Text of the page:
The lift pump sometimes has a little lever on it that you can pump with. If it does, then look for a small nut on the injector pump that appears to have no purpose (does not secure anything). This will be the bleeding screw. Loosen it a turn or two (don't take it out) then work the lever on the lift pump. If my suppositions are correct, you should get a squirt of fuel with each pump. Pump it until there is clean air-free fuel squirting out. Close the screw while the fuel is squirting.

You're about half way there.

Close the seacock that provides raw water cooling to the engine. This is important to avoid raw water flooding the engine and equally important that you open it again once the engine runs. Crank the engine and see if it will run.

If it does and runs smoothly, then your done.

If it runs but with a misfire then you have some air in the pipes. Loosen the nut on the injector end of each pipe for a few seconds while the engine is running. When you tighten the nut, the engine will smooth out. Do each pipe in turn until the misfire is gone.

If the engine does not start, try loosening the injector pipes one at a time while cranking until you get a consistent squirt of fuel from the injector or the engine fires. Then refer to the point above to get rid of misfires.

Hope this helps.
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and another shot: http://img694.imageshack.us/img694/6...filtertop2.jpg
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Thank you Omatako. When I say "complete novice", that is what I mean! :-) So yes, your detailed explanation was useful. But when you say "loosening the nut on top of the filter", which nut are your referring to (not me, I hope!)?
Also, (thanks to your detailed explanation, I could find these things!) it seems that the "unlikely" is the case on my engine; the non-steel line from the injector pump does go to the top of fuel filter assembly. It is that gold colored line at the 9:00 position in my pictures above. I cannot see any pump (according to the useless manual, I could have either a manual or an electric pump, and I am thinking now that maybe I have the latter). I do think I see the nut to loosen on the injector pump and will add a pic of that in a second to be sure. I am a complete novice, so I don't want to start unloosening things willy nilly until I know that they are the right things to fiddle with. Thanks again! Most helpful!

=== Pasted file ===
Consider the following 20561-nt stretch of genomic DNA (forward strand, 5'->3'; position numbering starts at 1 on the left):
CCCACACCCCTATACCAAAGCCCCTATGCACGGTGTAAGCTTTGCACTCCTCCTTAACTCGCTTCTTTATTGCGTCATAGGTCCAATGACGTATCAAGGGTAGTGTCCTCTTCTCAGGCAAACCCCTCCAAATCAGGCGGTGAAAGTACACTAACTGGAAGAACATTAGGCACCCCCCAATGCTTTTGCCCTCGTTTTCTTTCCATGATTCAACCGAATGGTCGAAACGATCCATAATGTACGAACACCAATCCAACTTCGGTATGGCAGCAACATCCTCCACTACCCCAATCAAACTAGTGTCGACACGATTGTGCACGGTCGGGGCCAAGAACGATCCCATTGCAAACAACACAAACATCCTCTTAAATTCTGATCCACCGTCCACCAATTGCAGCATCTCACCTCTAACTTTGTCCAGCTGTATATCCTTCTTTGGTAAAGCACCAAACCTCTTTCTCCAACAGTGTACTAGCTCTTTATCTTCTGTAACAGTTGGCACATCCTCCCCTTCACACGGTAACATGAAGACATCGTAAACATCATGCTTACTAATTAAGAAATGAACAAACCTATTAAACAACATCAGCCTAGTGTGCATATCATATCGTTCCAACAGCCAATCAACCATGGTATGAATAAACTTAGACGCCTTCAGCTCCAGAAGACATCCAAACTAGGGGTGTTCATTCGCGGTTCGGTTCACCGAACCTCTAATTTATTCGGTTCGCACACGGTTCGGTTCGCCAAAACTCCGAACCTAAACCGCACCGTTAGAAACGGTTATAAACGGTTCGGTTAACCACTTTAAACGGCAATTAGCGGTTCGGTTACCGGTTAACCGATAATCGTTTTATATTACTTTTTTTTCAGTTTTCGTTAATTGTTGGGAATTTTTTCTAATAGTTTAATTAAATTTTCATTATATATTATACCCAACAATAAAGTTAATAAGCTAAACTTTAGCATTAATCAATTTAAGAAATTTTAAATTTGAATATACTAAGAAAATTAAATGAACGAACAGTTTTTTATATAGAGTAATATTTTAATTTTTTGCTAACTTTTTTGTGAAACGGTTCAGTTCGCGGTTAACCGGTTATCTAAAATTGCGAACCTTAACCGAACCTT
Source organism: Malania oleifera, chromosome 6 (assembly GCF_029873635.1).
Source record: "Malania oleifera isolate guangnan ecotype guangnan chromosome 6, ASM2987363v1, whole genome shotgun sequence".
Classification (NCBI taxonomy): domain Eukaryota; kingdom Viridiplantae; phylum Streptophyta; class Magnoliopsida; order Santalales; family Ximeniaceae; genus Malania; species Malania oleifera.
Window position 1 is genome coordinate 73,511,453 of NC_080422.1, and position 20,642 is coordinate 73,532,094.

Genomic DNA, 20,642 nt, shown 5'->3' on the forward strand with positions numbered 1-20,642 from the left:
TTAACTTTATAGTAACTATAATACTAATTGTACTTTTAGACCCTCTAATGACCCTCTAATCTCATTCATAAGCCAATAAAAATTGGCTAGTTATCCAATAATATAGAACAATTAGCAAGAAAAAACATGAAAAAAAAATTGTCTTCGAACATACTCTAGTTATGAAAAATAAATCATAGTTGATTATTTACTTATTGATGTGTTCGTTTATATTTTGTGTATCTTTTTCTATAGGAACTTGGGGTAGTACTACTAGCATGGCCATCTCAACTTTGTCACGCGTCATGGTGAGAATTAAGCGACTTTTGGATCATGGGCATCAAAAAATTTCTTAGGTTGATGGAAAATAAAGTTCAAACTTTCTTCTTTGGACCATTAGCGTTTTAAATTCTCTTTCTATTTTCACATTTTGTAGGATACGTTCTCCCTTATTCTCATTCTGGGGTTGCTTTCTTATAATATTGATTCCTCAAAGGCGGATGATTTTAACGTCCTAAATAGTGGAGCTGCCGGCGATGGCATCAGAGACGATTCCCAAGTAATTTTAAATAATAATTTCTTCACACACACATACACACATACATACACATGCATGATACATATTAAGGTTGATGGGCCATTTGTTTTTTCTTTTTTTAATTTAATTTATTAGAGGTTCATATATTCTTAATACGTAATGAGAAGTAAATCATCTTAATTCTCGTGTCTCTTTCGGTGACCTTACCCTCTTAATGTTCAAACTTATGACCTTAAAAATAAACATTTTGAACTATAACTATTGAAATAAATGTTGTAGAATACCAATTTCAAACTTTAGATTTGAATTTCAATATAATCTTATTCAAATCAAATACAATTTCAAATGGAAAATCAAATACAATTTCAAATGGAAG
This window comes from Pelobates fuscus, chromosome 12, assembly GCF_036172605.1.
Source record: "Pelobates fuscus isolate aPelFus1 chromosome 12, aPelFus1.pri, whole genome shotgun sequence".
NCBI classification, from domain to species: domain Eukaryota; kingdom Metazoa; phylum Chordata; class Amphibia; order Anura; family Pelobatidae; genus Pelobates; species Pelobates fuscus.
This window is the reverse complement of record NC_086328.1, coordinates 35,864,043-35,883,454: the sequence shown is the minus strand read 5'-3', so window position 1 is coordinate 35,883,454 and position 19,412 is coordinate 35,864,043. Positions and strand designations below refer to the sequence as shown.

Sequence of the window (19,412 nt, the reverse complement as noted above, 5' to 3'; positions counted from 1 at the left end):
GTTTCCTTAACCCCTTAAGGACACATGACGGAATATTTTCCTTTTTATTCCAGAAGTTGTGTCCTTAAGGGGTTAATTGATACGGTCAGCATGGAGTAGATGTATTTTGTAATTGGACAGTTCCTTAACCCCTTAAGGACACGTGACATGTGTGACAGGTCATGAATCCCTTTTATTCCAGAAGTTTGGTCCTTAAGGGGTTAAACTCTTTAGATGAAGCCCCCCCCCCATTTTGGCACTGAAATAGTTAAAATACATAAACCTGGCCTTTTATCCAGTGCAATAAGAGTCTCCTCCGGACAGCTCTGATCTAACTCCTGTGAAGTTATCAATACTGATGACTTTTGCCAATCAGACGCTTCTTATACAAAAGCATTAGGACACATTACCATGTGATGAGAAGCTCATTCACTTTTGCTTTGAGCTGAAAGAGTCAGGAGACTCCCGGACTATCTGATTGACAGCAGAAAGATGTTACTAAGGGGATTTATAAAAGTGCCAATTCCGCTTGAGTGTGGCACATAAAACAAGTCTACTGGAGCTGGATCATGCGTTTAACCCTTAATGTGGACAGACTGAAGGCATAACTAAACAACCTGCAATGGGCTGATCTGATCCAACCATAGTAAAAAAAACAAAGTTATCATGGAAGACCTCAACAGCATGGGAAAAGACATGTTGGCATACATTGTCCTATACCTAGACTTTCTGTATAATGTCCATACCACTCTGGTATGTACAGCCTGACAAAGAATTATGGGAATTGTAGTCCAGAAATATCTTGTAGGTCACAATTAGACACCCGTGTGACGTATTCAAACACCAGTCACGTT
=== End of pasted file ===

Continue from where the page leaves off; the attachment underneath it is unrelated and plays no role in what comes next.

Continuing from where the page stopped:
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Pic of injector pump... (I hope)
http://img69.imageshack.us/img69/912...jectorpump.jpg
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On the picture above (as I interpret it), the steel lines from the injectors can been seen coming down onto the pump in the center of the pic. The gold flexible line can be seen just to their left heading back to the top of the fuel filter assembly. I am thinking that the bleed valve for this injector pump is that nut at the 9:00 (9:30?) position to the left of where the gold flexible line leaves the pump. Once I find the nut to open on the fuel filter, then which do I open first? The one in this pic looks like it has been opened over the years, but the ones on the fuel filter top do not; is it possible that I might only need to open this one?
Thanks again! Already I know much more than I started with and the day is not over yet!
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Quote:
Originally Posted by jimmy View Post
I am thinking that the bleed valve for this injector pump is that nut at the 9:00 (9:30?) position to the left of where the gold flexible line leaves the pump.
Yes that looks like the likely candidate for a bleed screw.

The injector pump requires a positive in-coming pressure and is not designed to draw its own fuel from the tank. This being the case it needs a feed pump of sorts. The fact that there is no lift pump on the engine supports the theory that there ought to be an electric pump in the line somewhere. Basically the best advice I can offer is to follow the lines all the way back to the tank to see if there is some other device along the way.

I can't really tell from the picture of the filter whether there is a bleed screw there. The two hex heads visible to the left of the picture appear to be mounting bolts. The one on the right is most likely to be the bleed screw. Essentially, the same principle applies as before - if there is a nut or screw that appears to have no other purpose, that's probably the bleed screw. Also the same principle applies - don't remove it, just loosen it a turn or two and turn the key on. Hopefully an electric pump will eject all the air.

Just a point also - if there is no lift pump between the filter and the injector pump that is good news. In that case, bleeding the filter first will probably obviate the need to go through the whole process involving the injector pump etc that I've outlined in my earlier contribution.

Good luck.